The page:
The Trans Mountain pipeline is set to restart Monday after record-setting rainfall, devastating flooding and landslides last month prompted a three-week precautionary shutdown that led to fuel rationing in parts of B.C.
Drivers who aren’t operating essential vehicles have been asked to limit their fuel purchases to 30 litres per visit to a gas station until Dec. 14. The restrictions are in place on Vancouver Island and the Gulf Islands, as well as in the Lower Mainland from Vancouver to Hope, the Sea-to-Sky region, and the Sunshine Coast.
Trans Mountain Corp. said Saturday it has completed detailed investigations of the integrity of the 1,150-kilometre pipeline, which carries 300,000 barrels per day of petroleum products from Alberta to B.C., as well as geotechnical assessments of the surrounding landscape to confirm it is safe to restart.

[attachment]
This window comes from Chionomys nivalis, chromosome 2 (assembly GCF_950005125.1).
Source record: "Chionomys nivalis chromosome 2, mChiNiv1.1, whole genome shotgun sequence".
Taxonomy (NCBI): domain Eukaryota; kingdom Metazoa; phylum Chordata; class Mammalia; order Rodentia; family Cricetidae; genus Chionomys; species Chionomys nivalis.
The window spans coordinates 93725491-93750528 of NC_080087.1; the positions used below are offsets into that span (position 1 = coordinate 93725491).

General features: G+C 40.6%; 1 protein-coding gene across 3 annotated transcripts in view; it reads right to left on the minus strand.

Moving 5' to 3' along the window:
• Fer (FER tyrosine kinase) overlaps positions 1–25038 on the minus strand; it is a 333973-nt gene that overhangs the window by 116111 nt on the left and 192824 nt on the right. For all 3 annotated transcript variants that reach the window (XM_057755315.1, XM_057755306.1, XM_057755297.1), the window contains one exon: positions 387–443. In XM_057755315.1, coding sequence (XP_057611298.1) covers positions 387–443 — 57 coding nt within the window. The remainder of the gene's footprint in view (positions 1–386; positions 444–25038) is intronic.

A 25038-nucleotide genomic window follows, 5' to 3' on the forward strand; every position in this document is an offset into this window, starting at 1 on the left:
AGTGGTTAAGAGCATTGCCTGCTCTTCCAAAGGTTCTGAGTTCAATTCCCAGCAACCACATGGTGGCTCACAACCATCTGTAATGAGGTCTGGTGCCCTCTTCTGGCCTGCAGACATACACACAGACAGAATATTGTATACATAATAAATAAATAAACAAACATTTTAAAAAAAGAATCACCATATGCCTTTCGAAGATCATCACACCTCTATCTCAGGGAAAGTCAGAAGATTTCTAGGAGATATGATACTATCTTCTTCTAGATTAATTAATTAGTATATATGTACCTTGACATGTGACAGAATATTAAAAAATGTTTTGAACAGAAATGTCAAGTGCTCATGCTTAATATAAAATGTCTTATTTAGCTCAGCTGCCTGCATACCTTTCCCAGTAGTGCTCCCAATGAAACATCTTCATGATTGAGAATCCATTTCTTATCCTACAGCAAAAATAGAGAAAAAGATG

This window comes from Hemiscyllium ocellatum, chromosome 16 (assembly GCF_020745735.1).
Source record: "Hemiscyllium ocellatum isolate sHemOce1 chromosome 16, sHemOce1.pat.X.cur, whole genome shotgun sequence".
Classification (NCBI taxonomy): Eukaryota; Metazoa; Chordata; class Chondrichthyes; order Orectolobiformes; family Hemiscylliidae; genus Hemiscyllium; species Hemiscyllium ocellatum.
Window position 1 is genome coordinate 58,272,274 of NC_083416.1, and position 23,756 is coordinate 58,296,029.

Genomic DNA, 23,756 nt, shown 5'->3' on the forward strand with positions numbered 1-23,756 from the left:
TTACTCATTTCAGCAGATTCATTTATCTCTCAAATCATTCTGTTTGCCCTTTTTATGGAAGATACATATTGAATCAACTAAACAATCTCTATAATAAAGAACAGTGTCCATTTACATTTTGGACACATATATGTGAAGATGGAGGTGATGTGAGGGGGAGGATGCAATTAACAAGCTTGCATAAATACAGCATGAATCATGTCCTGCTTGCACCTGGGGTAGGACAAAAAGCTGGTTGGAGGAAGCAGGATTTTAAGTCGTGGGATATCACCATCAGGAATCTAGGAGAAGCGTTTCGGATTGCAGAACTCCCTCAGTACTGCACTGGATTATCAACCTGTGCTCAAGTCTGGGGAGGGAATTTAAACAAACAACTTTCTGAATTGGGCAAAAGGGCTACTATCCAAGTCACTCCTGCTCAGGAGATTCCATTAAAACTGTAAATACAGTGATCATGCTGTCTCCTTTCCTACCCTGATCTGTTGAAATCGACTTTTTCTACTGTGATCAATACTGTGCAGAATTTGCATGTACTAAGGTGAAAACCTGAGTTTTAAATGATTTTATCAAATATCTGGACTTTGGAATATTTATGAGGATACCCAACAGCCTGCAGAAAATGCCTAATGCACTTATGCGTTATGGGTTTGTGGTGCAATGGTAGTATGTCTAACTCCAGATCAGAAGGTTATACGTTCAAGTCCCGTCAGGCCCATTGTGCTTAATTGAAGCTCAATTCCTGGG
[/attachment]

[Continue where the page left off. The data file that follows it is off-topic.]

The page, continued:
It said the restart will take place Monday, subject to approval by the Canada Energy Regulator, and the pipeline will be closely monitored with emergency management teams set up in key areas “in the unlikely event of a release.”
The company said restarting the pipeline has required “a significant, sustained effort” to re-establish access lost due to damaged roads, changes in river flows and adverse weather during the shutdown that began Nov. 14.
The federal Crown corporation says the pipe “remained safely in a static condition” during the shutdown with no indication of serious damage.
Additional work in the coming weeks will include the “armouring of riverbanks” and adding ground cover or relocating sections of the pipeline, it said.
Trans Mountain is the only pipeline in North America that carries both oil and refined products, and the shutdown has been the longest in its history.